“We bring video gaming to life and overlay virtual onto physical reality,” said Reed Curry, Mechanical Engineering major. “The possibilities are endless.”
Curry said he and his roommate Alexander Emmolo, an Aerospace Engineering major, got the idea their freshman year of bringing a physical component to competitive gaming. They envision competitors wearing VR headsets and battling it out in physical tournaments, in indoor courses.
Aerospace Engineering student Jaylon Wilson joined as the third member of their team and is the project’s computing and technical expert. The team has built a prototype gun that doubles as a video controller and shoots water beads. They also used plastic piping and clear plastic sheeting to build an indoor course.
“We want to go to different colleges and create leagues,” said Emmolo. “If there’s a dodgeball league, there is definitely a space for this.”
Pulse Guard Connect won the Space Technology Repurposed flight for its device to monitor/diagnose heart issues better than an average portable Electrocardiogram (EKG) machine. Pictured from left: Dr. Ramy A. Rahimi, director of the Center for Innovation and Entrepreneurship and assistant professor of Entrepreneurship; Dr. Kelly M. Austin, senior vice president for academic affairs and provost; Pulse Guard Connect teammates Shane Hall, Ronaldo Baily, Corey Troxler; and Dr. Shanan Gibson, dean of the David B. O'Maley College of Business. (Photo: Embry-Riddle/David Massey)
Space Technology Repurposed Award: Pulse Guard Connect
Pulse Guard Connect won the Space Technology Repurposed flight for its device to monitor/diagnose heart issues better than an average portable Electrocardiogram (EKG) machine. Using NASA technology, the team’s heart monitor is able to capture more data than current single-lead systems because it uses 12 leads.
Troxler said his own experience with heart issues led to the idea for the project.
“If I had access to 12-lead portable devices, I could have captured one of my heart episodes and gotten treatment sooner,” Troxler said.
Evgeniia Egorova, a senior Business student, explains her team’s project, BestFits, which won the competition’s People’s Choice Award. BestFits is an app for online shopping that creates a virtual version of the shopper’s physique, so they can see how an outfit may actually fit them. (Photo: Embry-Riddle/Bernard Wilchusky)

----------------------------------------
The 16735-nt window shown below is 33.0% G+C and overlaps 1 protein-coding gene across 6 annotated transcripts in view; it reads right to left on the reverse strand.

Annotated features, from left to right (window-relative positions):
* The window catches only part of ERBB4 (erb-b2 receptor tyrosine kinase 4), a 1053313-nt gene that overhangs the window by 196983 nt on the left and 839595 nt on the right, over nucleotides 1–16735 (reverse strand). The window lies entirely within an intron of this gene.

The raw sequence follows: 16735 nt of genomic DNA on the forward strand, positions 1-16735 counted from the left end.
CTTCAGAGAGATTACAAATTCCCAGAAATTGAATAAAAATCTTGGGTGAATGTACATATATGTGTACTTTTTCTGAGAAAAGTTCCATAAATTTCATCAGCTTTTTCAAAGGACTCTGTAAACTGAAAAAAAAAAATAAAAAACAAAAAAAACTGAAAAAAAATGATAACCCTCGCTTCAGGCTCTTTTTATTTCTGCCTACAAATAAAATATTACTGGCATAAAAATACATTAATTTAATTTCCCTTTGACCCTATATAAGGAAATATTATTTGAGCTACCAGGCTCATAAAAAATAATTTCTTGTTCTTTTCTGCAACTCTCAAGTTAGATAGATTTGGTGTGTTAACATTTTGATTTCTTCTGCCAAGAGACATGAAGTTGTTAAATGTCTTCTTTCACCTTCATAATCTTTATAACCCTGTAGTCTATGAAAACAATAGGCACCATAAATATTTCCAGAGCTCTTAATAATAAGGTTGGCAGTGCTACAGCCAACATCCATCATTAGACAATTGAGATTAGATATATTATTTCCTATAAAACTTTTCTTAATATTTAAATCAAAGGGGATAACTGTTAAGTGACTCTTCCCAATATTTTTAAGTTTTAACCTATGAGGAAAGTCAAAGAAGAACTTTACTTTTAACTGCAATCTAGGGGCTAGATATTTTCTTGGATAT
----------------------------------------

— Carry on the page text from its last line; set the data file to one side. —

People’s Choice Award: BestFits
The competition’s People’s Choice award, which has a $500 prize, was awarded to BestFits, an app created to improve online shopping by a team of three Business students.
The app aims to make online shopping more successful and reduce returns by creating a virtual version of the shopper’s physique, said Evgeniia Egorova, a senior Business student and president of the Student Government Association.
“The app makes an avatar based on your body image using AI technology that can ‘try on’ online clothes for a customer to determine if the clothes would match your looks,” teammate Ognjen Srbinovic added. The team’s third team member is student Samuel Rivera.
The TREP Expo’s keynote speaker was Daytona Beach City Manager Deric C. Feacher. A discussion panel, moderated by Rahimi and featuring Greg Johnson, president and CEO of Tuvoli; Vincent Monteparte, principal of Global Capital Markets; Megan Victor with NASA’s Technology Transfer program; Neil Carew, principal at PSG Equity; and Paul A. Sohl, CEO of the Florida High Tech Corridor, was also included.
“The CIE and participants extend heartfelt thanks to our partners — the African American Entrepreneurs Association, City of Daytona Beach and NACCE Everyday Entrepreneur and Drive Programs — for their pivotal support that fuels innovation and entrepreneurship. Your commitment to empowering emerging talents has been a driving force behind the success of the TREP Expo,” said Rahimi.